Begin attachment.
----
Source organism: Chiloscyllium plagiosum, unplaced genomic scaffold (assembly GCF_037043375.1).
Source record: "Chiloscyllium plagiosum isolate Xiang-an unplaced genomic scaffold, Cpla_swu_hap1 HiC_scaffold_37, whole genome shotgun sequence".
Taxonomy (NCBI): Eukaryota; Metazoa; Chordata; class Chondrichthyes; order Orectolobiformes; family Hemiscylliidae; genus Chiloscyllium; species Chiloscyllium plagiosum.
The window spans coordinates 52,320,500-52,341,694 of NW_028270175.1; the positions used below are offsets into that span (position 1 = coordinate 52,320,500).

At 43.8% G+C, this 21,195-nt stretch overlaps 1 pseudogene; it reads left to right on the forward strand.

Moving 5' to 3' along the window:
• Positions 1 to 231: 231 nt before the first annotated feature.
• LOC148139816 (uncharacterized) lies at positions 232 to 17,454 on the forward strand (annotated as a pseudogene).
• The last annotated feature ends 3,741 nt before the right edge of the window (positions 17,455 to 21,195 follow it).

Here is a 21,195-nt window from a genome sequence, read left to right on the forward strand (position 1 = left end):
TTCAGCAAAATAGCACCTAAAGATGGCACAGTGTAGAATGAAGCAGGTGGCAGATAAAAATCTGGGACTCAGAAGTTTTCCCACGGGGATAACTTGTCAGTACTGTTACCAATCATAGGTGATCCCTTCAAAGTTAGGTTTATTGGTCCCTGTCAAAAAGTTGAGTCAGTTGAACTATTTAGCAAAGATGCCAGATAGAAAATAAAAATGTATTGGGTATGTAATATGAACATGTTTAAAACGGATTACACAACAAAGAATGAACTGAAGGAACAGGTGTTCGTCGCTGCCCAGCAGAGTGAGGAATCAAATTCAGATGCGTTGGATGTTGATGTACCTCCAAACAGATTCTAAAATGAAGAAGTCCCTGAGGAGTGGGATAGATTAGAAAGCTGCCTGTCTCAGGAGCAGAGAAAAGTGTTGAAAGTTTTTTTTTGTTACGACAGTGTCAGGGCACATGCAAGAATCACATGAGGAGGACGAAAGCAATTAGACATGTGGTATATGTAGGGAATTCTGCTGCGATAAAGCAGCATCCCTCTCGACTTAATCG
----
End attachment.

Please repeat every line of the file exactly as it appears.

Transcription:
Source organism: Chiloscyllium plagiosum, unplaced genomic scaffold (assembly GCF_037043375.1).
Source record: "Chiloscyllium plagiosum isolate Xiang-an unplaced genomic scaffold, Cpla_swu_hap1 HiC_scaffold_37, whole genome shotgun sequence".
Taxonomy (NCBI): Eukaryota; Metazoa; Chordata; class Chondrichthyes; order Orectolobiformes; family Hemiscylliidae; genus Chiloscyllium; species Chiloscyllium plagiosum.
The window spans coordinates 52,320,500-52,341,694 of NW_028270175.1; the positions used below are offsets into that span (position 1 = coordinate 52,320,500).

At 43.8% G+C, this 21,195-nt stretch overlaps 1 pseudogene; it reads left to right on the forward strand.

Moving 5' to 3' along the window:
• Positions 1 to 231: 231 nt before the first annotated feature.
• LOC148139816 (uncharacterized) lies at positions 232 to 17,454 on the forward strand (annotated as a pseudogene).
• The last annotated feature ends 3,741 nt before the right edge of the window (positions 17,455 to 21,195 follow it).

Here is a 21,195-nt window from a genome sequence, read left to right on the forward strand (position 1 = left end):
TTCAGCAAAATAGCACCTAAAGATGGCACAGTGTAGAATGAAGCAGGTGGCAGATAAAAATCTGGGACTCAGAAGTTTTCCCACGGGGATAACTTGTCAGTACTGTTACCAATCATAGGTGATCCCTTCAAAGTTAGGTTTATTGGTCCCTGTCAAAAAGTTGAGTCAGTTGAACTATTTAGCAAAGATGCCAGATAGAAAATAAAAATGTATTGGGTATGTAATATGAACATGTTTAAAACGGATTACACAACAAAGAATGAACTGAAGGAACAGGTGTTCGTCGCTGCCCAGCAGAGTGAGGAATCAAATTCAGATGCGTTGGATGTTGATGTACCTCCAAACAGATTCTAAAATGAAGAAGTCCCTGAGGAGTGGGATAGATTAGAAAGCTGCCTGTCTCAGGAGCAGAGAAAAGTGTTGAAAGTTTTTTTTTGTTACGACAGTGTCAGGGCACATGCAAGAATCACATGAGGAGGACGAAAGCAATTAGACATGTGGTATATGTAGGGAATTCTGCTGCGATAAAGCAGCATCCCTCTCGACTTAATCG